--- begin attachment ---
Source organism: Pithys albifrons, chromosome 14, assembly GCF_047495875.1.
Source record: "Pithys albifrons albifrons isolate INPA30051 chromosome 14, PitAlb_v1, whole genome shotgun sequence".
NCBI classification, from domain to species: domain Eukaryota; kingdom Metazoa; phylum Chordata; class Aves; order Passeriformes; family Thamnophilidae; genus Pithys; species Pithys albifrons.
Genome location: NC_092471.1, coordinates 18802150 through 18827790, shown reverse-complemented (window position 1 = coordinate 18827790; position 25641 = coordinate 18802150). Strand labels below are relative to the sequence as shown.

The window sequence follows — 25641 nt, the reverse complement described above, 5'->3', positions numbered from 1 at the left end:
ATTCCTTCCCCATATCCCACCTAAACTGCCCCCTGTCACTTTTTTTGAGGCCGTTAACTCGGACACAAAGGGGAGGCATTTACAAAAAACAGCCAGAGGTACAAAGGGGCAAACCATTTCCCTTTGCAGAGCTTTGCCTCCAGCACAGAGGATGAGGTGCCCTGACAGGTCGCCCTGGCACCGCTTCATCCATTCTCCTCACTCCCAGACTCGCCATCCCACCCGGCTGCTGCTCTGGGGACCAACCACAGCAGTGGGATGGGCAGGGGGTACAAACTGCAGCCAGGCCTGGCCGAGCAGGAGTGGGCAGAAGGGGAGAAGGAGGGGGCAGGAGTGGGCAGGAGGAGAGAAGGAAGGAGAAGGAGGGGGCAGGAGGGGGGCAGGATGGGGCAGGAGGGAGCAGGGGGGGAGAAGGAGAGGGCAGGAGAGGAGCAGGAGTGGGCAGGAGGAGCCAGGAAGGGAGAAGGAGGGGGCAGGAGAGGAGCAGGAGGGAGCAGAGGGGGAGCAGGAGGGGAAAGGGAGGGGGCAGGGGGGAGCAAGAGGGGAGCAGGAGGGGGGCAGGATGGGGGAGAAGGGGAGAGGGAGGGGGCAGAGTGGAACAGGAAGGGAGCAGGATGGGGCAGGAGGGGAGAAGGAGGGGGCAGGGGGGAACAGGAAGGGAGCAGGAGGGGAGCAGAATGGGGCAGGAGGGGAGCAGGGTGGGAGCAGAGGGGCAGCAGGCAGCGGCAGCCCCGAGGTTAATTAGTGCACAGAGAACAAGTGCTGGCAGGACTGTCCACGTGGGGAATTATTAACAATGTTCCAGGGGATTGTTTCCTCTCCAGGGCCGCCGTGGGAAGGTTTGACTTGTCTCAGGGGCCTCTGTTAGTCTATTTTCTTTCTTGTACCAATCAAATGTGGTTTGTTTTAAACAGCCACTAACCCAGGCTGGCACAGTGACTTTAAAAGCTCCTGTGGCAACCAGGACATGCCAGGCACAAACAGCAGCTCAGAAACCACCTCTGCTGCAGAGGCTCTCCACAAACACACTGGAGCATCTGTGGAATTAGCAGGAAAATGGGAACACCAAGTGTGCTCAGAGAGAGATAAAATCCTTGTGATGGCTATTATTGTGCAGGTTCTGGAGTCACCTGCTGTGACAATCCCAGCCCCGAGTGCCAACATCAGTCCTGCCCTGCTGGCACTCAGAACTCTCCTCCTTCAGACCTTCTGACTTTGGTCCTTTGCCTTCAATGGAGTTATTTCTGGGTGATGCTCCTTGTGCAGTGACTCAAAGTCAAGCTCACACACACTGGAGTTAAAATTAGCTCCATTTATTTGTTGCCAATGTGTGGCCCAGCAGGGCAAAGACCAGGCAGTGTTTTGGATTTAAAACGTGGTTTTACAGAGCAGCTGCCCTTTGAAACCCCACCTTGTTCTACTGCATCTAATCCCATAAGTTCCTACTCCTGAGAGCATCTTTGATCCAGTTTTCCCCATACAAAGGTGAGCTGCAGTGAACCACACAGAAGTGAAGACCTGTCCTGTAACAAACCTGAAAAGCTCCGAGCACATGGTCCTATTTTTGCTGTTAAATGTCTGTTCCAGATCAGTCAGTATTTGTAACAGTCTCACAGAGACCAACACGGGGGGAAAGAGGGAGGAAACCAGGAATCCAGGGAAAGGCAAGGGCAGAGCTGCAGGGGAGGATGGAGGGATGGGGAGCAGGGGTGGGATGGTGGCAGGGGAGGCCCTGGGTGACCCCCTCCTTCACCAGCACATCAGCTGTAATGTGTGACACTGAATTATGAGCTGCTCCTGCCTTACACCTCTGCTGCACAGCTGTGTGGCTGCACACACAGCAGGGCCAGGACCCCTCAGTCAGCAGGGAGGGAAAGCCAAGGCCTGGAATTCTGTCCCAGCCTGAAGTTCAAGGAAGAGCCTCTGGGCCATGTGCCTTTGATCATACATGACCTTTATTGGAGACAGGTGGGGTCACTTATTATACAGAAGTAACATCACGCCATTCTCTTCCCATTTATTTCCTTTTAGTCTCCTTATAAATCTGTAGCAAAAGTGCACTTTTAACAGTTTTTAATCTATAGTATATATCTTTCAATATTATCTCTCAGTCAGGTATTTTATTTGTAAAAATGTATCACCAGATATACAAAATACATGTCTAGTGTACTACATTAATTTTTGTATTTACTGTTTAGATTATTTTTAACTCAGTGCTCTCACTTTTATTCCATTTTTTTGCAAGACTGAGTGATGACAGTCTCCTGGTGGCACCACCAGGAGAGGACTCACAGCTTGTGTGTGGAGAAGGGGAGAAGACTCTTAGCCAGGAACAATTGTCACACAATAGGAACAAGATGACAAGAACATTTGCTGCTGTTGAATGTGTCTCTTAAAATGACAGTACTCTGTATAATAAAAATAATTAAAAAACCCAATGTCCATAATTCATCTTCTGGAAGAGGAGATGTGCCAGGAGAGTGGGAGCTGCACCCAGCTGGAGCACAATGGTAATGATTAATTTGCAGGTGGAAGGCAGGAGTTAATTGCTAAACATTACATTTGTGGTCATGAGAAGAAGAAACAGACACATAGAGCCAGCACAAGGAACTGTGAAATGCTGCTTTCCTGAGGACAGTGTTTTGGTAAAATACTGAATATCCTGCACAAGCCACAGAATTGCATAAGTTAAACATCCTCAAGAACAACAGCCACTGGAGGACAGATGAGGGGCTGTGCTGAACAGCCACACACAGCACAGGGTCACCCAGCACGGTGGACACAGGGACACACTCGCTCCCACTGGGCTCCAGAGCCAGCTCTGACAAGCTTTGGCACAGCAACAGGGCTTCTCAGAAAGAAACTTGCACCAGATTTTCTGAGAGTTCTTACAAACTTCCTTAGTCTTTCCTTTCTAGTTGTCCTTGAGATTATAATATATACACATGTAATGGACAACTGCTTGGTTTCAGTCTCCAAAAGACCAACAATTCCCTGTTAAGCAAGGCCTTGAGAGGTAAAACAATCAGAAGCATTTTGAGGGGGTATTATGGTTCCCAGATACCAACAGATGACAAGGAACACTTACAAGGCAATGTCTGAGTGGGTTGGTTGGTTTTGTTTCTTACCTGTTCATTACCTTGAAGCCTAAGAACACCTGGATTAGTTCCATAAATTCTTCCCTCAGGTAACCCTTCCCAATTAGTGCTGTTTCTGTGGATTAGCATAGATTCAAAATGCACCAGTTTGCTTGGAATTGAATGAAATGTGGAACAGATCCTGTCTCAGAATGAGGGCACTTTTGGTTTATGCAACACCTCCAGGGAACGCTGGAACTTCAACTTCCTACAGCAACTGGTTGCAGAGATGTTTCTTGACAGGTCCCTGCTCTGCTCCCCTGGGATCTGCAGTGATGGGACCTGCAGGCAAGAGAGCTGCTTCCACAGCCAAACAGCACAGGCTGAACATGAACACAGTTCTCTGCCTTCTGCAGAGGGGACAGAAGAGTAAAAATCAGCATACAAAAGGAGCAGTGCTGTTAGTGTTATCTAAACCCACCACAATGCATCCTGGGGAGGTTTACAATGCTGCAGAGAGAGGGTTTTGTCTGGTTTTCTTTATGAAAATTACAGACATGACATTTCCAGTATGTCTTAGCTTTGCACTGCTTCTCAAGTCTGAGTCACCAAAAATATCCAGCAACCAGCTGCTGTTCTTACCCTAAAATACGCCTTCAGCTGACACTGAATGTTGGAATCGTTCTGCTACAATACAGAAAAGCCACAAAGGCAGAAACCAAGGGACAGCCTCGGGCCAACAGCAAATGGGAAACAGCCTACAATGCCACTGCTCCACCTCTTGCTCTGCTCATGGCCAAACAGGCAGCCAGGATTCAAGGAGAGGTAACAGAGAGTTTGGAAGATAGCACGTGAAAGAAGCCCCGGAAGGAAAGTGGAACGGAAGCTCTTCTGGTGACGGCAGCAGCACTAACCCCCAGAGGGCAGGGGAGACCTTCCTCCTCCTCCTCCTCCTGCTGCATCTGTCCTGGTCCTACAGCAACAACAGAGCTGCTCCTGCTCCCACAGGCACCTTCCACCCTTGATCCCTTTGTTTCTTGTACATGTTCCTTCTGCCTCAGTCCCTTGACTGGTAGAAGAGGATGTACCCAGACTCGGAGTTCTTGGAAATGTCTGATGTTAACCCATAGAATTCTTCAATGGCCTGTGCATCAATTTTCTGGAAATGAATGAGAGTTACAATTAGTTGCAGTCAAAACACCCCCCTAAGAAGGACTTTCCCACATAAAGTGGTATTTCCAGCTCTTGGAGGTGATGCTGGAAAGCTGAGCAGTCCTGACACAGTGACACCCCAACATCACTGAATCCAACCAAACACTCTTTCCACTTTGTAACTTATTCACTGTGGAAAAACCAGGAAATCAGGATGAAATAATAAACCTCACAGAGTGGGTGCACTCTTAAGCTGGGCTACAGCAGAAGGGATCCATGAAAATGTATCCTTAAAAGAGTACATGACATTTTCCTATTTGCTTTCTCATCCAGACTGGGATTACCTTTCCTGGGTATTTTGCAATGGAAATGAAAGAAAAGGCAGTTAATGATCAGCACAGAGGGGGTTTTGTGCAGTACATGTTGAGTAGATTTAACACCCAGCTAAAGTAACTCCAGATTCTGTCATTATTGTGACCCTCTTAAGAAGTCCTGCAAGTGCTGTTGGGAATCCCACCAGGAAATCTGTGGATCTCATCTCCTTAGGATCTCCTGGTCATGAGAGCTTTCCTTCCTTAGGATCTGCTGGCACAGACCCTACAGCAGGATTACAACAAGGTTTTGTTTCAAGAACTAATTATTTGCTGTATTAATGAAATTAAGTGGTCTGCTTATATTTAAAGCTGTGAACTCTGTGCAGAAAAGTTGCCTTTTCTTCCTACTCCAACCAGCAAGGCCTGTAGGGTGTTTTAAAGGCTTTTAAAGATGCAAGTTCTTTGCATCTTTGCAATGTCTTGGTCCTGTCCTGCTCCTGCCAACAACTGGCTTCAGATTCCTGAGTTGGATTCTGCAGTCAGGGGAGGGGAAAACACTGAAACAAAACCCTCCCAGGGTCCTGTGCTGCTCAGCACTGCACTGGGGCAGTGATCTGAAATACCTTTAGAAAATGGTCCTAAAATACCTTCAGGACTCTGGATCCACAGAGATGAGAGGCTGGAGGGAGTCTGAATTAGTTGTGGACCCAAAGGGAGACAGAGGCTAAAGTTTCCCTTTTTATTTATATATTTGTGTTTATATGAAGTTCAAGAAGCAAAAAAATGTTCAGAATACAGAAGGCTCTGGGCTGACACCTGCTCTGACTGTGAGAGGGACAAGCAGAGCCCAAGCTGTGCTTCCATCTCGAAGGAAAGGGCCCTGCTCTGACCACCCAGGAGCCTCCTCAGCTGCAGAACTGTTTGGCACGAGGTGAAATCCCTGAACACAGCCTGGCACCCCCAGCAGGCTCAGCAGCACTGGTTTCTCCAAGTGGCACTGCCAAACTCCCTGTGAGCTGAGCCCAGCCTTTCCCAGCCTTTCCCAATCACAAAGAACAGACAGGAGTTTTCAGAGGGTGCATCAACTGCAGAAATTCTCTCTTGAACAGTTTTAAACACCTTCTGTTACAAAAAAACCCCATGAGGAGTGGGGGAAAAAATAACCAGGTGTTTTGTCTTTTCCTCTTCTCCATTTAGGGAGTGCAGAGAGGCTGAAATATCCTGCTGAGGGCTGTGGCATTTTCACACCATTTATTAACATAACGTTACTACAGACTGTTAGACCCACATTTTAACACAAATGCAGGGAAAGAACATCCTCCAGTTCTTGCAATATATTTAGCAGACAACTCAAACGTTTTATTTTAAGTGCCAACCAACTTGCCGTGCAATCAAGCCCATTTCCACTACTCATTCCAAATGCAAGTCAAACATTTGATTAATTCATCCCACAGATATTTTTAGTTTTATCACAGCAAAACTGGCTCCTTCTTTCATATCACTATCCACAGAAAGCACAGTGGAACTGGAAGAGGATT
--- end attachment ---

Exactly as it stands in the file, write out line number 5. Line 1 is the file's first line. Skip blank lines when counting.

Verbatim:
The window sequence follows — 25641 nt, the reverse complement described above, 5'->3', positions numbered from 1 at the left end: